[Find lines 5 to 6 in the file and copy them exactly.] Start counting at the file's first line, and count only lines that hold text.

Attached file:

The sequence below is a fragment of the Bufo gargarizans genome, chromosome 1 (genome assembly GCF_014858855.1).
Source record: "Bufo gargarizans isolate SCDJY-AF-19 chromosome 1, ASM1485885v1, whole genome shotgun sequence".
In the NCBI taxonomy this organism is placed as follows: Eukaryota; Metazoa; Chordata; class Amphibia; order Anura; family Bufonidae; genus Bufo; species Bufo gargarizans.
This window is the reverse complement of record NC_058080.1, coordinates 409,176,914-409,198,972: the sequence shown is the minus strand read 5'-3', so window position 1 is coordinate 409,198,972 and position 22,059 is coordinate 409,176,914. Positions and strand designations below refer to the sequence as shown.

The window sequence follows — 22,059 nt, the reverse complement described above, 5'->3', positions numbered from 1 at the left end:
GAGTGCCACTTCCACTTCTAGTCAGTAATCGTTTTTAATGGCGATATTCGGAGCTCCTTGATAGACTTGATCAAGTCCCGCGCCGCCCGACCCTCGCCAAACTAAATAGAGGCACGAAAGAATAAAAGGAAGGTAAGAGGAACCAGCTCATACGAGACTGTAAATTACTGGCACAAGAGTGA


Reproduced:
The window sequence follows — 22,059 nt, the reverse complement described above, 5'->3', positions numbered from 1 at the left end:
GAGTGCCACTTCCACTTCTAGTCAGTAATCGTTTTTAATGGCGATATTCGGAGCTCCTTGATAGACTTGATCAAGTCCCGCGCCGCCCGACCCTCGCCAAACTAAATAGAGGCACGAAAGAATAAAAGGAAGGTAAGAGGAACCAGCTCATACGAGACTGTAAATTACTGGCACAAGAGTGA